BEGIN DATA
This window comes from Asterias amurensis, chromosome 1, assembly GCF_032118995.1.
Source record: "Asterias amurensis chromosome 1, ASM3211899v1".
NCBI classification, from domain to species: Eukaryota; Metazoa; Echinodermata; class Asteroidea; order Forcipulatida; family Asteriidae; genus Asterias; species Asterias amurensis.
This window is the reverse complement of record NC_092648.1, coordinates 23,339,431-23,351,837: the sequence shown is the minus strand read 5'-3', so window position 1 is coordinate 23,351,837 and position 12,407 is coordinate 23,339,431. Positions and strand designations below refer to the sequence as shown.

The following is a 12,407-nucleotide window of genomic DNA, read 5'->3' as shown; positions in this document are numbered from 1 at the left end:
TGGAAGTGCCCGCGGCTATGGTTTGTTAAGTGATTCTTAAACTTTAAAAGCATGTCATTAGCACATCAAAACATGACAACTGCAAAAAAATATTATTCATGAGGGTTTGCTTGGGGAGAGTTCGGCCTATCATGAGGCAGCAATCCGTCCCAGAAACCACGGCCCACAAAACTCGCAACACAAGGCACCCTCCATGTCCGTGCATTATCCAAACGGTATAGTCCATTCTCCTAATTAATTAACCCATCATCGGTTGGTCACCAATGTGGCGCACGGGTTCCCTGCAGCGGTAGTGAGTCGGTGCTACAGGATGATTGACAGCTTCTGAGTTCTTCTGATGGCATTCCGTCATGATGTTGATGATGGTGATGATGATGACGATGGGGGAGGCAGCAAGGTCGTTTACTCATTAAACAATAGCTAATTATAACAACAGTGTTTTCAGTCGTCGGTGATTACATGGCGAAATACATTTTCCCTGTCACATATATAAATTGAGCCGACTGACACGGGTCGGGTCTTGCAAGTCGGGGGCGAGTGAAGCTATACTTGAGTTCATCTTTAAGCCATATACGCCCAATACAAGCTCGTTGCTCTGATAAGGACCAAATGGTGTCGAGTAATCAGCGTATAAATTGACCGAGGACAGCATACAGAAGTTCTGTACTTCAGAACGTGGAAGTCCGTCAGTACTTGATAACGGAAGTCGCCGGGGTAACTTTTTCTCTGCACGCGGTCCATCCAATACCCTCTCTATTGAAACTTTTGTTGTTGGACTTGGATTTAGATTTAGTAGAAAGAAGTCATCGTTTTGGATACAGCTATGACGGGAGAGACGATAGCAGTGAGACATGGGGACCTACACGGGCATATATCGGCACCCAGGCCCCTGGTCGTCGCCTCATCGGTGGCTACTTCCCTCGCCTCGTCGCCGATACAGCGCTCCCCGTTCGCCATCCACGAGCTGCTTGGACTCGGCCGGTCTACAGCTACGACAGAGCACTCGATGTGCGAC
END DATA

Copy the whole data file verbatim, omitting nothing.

This window comes from Asterias amurensis, chromosome 1, assembly GCF_032118995.1.
Source record: "Asterias amurensis chromosome 1, ASM3211899v1".
NCBI classification, from domain to species: Eukaryota; Metazoa; Echinodermata; class Asteroidea; order Forcipulatida; family Asteriidae; genus Asterias; species Asterias amurensis.
This window is the reverse complement of record NC_092648.1, coordinates 23,339,431-23,351,837: the sequence shown is the minus strand read 5'-3', so window position 1 is coordinate 23,351,837 and position 12,407 is coordinate 23,339,431. Positions and strand designations below refer to the sequence as shown.

The following is a 12,407-nucleotide window of genomic DNA, read 5'->3' as shown; positions in this document are numbered from 1 at the left end:
TGGAAGTGCCCGCGGCTATGGTTTGTTAAGTGATTCTTAAACTTTAAAAGCATGTCATTAGCACATCAAAACATGACAACTGCAAAAAAATATTATTCATGAGGGTTTGCTTGGGGAGAGTTCGGCCTATCATGAGGCAGCAATCCGTCCCAGAAACCACGGCCCACAAAACTCGCAACACAAGGCACCCTCCATGTCCGTGCATTATCCAAACGGTATAGTCCATTCTCCTAATTAATTAACCCATCATCGGTTGGTCACCAATGTGGCGCACGGGTTCCCTGCAGCGGTAGTGAGTCGGTGCTACAGGATGATTGACAGCTTCTGAGTTCTTCTGATGGCATTCCGTCATGATGTTGATGATGGTGATGATGATGACGATGGGGGAGGCAGCAAGGTCGTTTACTCATTAAACAATAGCTAATTATAACAACAGTGTTTTCAGTCGTCGGTGATTACATGGCGAAATACATTTTCCCTGTCACATATATAAATTGAGCCGACTGACACGGGTCGGGTCTTGCAAGTCGGGGGCGAGTGAAGCTATACTTGAGTTCATCTTTAAGCCATATACGCCCAATACAAGCTCGTTGCTCTGATAAGGACCAAATGGTGTCGAGTAATCAGCGTATAAATTGACCGAGGACAGCATACAGAAGTTCTGTACTTCAGAACGTGGAAGTCCGTCAGTACTTGATAACGGAAGTCGCCGGGGTAACTTTTTCTCTGCACGCGGTCCATCCAATACCCTCTCTATTGAAACTTTTGTTGTTGGACTTGGATTTAGATTTAGTAGAAAGAAGTCATCGTTTTGGATACAGCTATGACGGGAGAGACGATAGCAGTGAGACATGGGGACCTACACGGGCATATATCGGCACCCAGGCCCCTGGTCGTCGCCTCATCGGTGGCTACTTCCCTCGCCTCGTCGCCGATACAGCGCTCCCCGTTCGCCATCCACGAGCTGCTTGGACTCGGCCGGTCTACAGCTACGACAGAGCACTCGATGTGCGAC